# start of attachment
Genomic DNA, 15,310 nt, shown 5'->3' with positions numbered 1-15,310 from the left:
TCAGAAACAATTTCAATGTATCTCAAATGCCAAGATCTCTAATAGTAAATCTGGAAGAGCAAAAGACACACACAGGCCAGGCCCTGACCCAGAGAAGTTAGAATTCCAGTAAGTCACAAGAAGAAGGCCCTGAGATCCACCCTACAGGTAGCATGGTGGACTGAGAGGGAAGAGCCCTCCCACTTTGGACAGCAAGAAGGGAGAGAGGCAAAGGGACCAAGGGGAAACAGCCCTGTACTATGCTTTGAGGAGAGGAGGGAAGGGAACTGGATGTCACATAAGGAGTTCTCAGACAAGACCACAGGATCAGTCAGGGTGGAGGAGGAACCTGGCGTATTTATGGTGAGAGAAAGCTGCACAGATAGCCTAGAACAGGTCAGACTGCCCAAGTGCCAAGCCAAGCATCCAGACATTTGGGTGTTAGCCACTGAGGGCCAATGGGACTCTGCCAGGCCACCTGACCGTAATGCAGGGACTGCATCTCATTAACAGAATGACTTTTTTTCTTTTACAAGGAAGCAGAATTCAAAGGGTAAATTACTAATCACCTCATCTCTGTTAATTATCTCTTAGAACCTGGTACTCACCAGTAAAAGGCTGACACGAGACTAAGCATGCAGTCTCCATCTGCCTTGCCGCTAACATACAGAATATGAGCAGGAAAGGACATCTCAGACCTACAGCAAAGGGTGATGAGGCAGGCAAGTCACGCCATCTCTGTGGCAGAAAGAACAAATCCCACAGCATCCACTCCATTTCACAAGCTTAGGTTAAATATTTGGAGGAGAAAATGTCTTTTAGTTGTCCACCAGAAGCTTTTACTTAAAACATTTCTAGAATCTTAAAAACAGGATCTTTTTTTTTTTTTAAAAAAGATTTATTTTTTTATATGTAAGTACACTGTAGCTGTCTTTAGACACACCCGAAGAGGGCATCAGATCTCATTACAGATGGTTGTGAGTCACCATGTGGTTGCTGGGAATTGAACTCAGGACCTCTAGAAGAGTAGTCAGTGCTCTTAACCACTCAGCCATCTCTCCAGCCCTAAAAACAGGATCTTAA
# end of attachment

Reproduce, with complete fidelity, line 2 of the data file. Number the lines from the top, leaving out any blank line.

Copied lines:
TCAGAAACAATTTCAATGTATCTCAAATGCCAAGATCTCTAATAGTAAATCTGGAAGAGCAAAAGACACACACAGGCCAGGCCCTGACCCAGAGAAGTTAGAATTCCAGTAAGTCACAAGAAGAAGGCCCTGAGATCCACCCTACAGGTAGCATGGTGGACTGAGAGGGAAGAGCCCTCCCACTTTGGACAGCAAGAAGGGAGAGAGGCAAAGGGACCAAGGGGAAACAGCCCTGTACTATGCTTTGAGGAGAGGAGGGAAGGGAACTGGATGTCACATAAGGAGTTCTCAGACAAGACCACAGGATCAGTCAGGGTGGAGGAGGAACCTGGCGTATTTATGGTGAGAGAAAGCTGCACAGATAGCCTAGAACAGGTCAGACTGCCCAAGTGCCAAGCCAAGCATCCAGACATTTGGGTGTTAGCCACTGAGGGCCAATGGGACTCTGCCAGGCCACCTGACCGTAATGCAGGGACTGCATCTCATTAACAGAATGACTTTTTTTCTTTTACAAGGAAGCAGAATTCAAAGGGTAAATTACTAATCACCTCATCTCTGTTAATTATCTCTTAGAACCTGGTACTCACCAGTAAAAGGCTGACACGAGACTAAGCATGCAGTCTCCATCTGCCTTGCCGCTAACATACAGAATATGAGCAGGAAAGGACATCTCAGACCTACAGCAAAGGGTGATGAGGCAGGCAAGTCACGCCATCTCTGTGGCAGAAAGAACAAATCCCACAGCATCCACTCCATTTCACAAGCTTAGGTTAAATATTTGGAGGAGAAAATGTCTTTTAGTTGTCCACCAGAAGCTTTTACTTAAAACATTTCTAGAATCTTAAAAACAGGATCTTTTTTTTTTTTTAAAAAAGATTTATTTTTTTATATGTAAGTACACTGTAGCTGTCTTTAGACACACCCGAAGAGGGCATCAGATCTCATTACAGATGGTTGTGAGTCACCATGTGGTTGCTGGGAATTGAACTCAGGACCTCTAGAAGAGTAGTCAGTGCTCTTAACCACTCAGCCATCTCTCCAGCCCTAAAAACAGGATCTTAA